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Lecture 11

Biol 3446B Lecture 11.docx

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Western University
Biology 3446B
Robert Solomon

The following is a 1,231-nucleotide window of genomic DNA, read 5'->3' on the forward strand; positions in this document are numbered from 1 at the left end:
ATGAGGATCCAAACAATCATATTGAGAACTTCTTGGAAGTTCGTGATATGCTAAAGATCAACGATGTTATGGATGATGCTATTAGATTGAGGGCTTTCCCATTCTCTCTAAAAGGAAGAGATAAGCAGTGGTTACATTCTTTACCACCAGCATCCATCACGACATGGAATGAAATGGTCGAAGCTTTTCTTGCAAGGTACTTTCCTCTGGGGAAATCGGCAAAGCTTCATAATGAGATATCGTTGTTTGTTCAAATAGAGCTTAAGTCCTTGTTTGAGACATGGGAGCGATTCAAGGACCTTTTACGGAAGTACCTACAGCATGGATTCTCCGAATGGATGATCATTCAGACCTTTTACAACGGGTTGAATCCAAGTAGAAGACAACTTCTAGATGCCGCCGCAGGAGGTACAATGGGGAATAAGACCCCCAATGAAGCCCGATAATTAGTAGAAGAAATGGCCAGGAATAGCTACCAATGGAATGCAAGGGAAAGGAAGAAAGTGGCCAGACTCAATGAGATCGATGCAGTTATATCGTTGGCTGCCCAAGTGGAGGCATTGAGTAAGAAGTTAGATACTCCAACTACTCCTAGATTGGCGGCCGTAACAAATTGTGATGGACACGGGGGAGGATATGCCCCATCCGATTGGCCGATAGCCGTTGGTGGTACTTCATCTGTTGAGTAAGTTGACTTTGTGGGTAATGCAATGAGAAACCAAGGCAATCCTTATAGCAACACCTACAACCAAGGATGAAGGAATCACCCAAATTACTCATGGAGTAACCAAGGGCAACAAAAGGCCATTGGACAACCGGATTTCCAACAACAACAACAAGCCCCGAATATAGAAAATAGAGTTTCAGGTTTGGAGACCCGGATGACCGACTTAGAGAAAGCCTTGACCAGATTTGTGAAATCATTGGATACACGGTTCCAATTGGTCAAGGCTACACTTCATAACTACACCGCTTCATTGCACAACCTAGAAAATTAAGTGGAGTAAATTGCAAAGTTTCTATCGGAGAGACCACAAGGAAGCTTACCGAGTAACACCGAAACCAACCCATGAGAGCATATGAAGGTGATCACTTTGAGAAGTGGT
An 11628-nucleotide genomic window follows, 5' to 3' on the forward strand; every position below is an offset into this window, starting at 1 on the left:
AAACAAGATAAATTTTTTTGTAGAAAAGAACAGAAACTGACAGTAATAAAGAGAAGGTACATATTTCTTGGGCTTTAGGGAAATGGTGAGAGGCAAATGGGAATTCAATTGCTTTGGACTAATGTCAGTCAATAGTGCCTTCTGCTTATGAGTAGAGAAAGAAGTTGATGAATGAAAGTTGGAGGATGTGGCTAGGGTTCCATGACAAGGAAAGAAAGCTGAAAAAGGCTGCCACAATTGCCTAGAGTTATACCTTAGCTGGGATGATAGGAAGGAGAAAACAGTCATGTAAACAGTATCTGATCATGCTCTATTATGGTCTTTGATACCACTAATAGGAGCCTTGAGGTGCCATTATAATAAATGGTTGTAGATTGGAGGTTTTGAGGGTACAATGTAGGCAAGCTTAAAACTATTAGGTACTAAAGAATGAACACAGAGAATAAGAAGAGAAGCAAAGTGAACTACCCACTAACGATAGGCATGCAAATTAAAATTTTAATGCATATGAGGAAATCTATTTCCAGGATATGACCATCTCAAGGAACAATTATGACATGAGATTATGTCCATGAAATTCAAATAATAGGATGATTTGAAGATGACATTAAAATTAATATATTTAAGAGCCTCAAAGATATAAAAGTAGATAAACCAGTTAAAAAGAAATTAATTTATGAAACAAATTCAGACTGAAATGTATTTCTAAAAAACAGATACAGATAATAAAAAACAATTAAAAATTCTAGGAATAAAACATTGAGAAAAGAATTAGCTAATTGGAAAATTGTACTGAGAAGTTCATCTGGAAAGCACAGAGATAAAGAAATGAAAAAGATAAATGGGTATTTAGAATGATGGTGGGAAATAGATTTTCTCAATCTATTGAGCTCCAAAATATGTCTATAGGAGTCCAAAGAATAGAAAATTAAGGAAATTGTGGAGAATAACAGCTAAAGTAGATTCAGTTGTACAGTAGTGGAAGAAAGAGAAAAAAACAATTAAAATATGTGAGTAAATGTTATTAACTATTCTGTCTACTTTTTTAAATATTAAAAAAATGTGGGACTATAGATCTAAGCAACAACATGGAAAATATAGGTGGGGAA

Lecture 11 – Population Size and Reproduction Environmental factors (nutrition, weather, predation, disease) that influence reproduction often have greater impacts on reproduction when populations are large Large population = large competition for food and cover  some animals and their young end up in poorer habitats (b/c less food and less cover)  lots of crowding = lots of stress = decreased reproduction Ecological Density = # of animals relative to the quantity and quality of their habitat resources Maximum Total Reproduction (yield) occurs at an intermediate density and reproductive rate Ecological Density and Reproduction - Population density is often used as a measure of crowding, or of stress, or to indicate competition for resources - But density alone is a poor measure of these parameters Population density can be measures = # of animals/ unit area Ecological density cannot be measured exactly, so used indicators (i.e. condition of animals, reproductive rate, mortality rate) Wildlife Mortality In a stable population, # of deaths = # of births Species with high biotic potential have high birth and death rates vs. species with low biotic potential Normal Mortality These rates and type of mortality that have been common in the species’ evolutionary history Species are adapted to this mortality: - Anatomically - Physiologically - Behaviourally Most wildlife mortality is normal – and is good for population Normal mortality is an agent of natural selection  removes inferior animals, maintains genetic quality Also keeps population in balance with resources (or restores balance) Abnormal Mortality - Rates and types of mortality that have not been common in a species’ history - Abnormal mortality (introduced disease, or predator) can drastically reduce wildlife populations – even to extinction 1. Human caused destruction by overharvesting, overtrapping or poisoning; whaling, commercial fishing 2. Introduced predators, disease 3. Abnormal abundance of predators supported by abnormal food/cover – particularly bad if species’ habitat has been severely altered by man 4. Man-constructed hazards – cause accidental deaths - Mat reduce extirpate wildlife populations so i
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